The hitmaker previously told how a test two years ago revealed a small build up of plaque on his brain was leading to memory problems.  

Tony told the Mirror: ‘I’ve noticed for a few years now that my memory has been getting worse, which is a serious concern especially as there’s history of dementia in my family.

‘It’s got to the point where I have to have the lyrics to all the songs I perform live written on autocue, and most of them I’ve been singing for half a century.’

However the star tried to remain positive, and added: ‘If it is bad news I’m expecting jokes from people saying they always suspected as much, seeing as I clearly still don’t know the way to Amarillo 48 years after that song was first a hit.’  

Fears: The star admits he fears the day may come when he won't be able to get up on stage again, despite his wife of 55 years Sue's insistence he 'won't lose that'

Fears: The star admits he fears the day may come when he won’t be able to get up on stage again, despite his wife of 55 years Sue’s insistence he ‘won’t lose that’

Tony also revealed he has had to write down his bandmates’ names as to ensure he doesn’t introduce them wrongly on stage.

And at a recent gig in Germany the I Did What I Did For Maria singer got the city he was in wrong, thinking he was in Hamburg when really he was in Leipzig.

Tony explained that although he tried to make a joke of it, the moment was ‘actually no laughing matter for me.’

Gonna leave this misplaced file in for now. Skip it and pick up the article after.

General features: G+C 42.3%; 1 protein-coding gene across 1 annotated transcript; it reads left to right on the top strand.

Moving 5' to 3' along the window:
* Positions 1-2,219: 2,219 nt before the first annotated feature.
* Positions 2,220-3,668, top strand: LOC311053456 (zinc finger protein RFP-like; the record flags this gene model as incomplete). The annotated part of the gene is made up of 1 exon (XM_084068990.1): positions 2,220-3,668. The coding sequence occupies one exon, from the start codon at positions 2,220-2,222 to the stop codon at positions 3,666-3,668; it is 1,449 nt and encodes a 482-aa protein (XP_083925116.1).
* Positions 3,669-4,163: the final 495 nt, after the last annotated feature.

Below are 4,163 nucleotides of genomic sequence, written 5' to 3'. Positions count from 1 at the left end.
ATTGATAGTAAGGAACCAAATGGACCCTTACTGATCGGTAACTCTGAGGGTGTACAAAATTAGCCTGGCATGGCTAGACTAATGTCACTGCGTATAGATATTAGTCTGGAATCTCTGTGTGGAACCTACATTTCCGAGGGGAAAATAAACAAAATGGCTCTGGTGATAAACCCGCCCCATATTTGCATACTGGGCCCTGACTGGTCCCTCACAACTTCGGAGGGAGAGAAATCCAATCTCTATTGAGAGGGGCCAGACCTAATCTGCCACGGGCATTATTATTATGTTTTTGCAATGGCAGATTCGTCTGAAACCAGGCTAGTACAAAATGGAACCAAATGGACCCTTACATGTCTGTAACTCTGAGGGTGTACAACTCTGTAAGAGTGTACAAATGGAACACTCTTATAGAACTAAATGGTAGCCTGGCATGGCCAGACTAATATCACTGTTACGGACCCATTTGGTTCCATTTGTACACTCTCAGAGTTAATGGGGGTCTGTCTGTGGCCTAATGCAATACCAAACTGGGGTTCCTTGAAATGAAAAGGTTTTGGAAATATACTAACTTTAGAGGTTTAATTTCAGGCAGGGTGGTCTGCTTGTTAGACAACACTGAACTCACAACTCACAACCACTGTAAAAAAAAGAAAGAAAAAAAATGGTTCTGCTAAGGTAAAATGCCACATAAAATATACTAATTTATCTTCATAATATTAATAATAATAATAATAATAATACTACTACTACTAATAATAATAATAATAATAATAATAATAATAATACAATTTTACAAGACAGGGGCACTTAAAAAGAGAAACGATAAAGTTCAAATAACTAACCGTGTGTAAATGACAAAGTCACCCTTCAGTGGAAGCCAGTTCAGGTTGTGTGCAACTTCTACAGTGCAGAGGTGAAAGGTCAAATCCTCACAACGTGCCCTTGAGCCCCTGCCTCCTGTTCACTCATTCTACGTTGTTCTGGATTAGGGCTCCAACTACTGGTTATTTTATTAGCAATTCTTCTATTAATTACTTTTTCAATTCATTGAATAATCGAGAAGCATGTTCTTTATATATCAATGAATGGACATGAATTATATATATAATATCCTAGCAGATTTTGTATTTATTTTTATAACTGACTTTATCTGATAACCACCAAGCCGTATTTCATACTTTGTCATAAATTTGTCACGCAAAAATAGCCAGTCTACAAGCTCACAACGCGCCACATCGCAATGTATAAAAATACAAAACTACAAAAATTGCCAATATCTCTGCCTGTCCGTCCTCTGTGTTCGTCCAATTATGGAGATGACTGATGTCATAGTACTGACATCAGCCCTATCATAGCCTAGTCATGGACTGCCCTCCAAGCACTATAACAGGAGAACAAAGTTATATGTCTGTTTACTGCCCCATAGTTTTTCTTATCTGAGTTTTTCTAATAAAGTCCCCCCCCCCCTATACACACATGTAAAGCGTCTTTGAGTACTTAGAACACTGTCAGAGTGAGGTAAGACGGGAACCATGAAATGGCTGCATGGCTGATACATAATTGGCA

He also had trouble remembering things while writing autobiography The Song Interpreter and had to ask his wife of 51 years Sue for help.  

Star: Tony's hits include Las Vegas and I Did What I Did For Maria, but sing-a-long classic Amarillo was his first song to sell a million copies. Tony is pictured performing in 1967

Star: Tony’s hits include Las Vegas and I Did What I Did For Maria, but sing-a-long classic Amarillo was his first song to sell a million copies. Tony is pictured performing in 1967

Although Tony’s hits included Las Vegas and I Did What I Did For Maria, Amarillo was his first song to sell a million copies.

The catchy tune was a hit again when in 2005 it was used by Peter Kay for a Comic Relief video.  

Originally, Tony was to star in the number with Peter Kay, but his involvement was whittled down until he was dropped from the filming schedule altogether.

Only a furious phone call from his manager son Sean, threatening to withhold permission to use the song, got him reinstated . . . for just 14 seconds of footage.

WHAT IS DEMENTIA?

Dementia is an umbrella term used to describe a range of neurological disorders

Dementia is an umbrella term used to describe a range of neurological disorders

A GLOBAL CONCERN 

Dementia is an umbrella term used to describe a range of progressive neurological disorders (those affecting the brain) which impact memory, thinking and behaviour. 

There are many types of dementia, of which Alzheimer’s disease is the most common.

Some people may have a combination of different types of dementia.

Regardless of which type is diagnosed, each person will experience dementia in their own unique way.

Dementia is a global concern but it is most often seen in wealthier countries, where people are likely to live into very old age.

HOW MANY PEOPLE ARE AFFECTED?

The Alzheimer’s Society reports there are more than 900,000 people living with dementia in the UK today. This is projected to rise to 1.6 million by 2040.

Alzheimer’s disease is the most common type of dementia, affecting between 50 and 75 per cent of those diagnosed.

In the US, it’s estimated there are 5.5 million Alzheimer’s sufferers. A similar percentage rise is expected in the coming years.

As a person’s age increases, so does the risk of them developing dementia.

Rates of diagnosis are improving but many people with dementia are thought to still be undiagnosed.

IS THERE A CURE?

Currently there is no cure for dementia.

But new drugs can slow down its progression and the earlier it is spotted, the more effective treatments can be.

Source: Alzheimer’s Society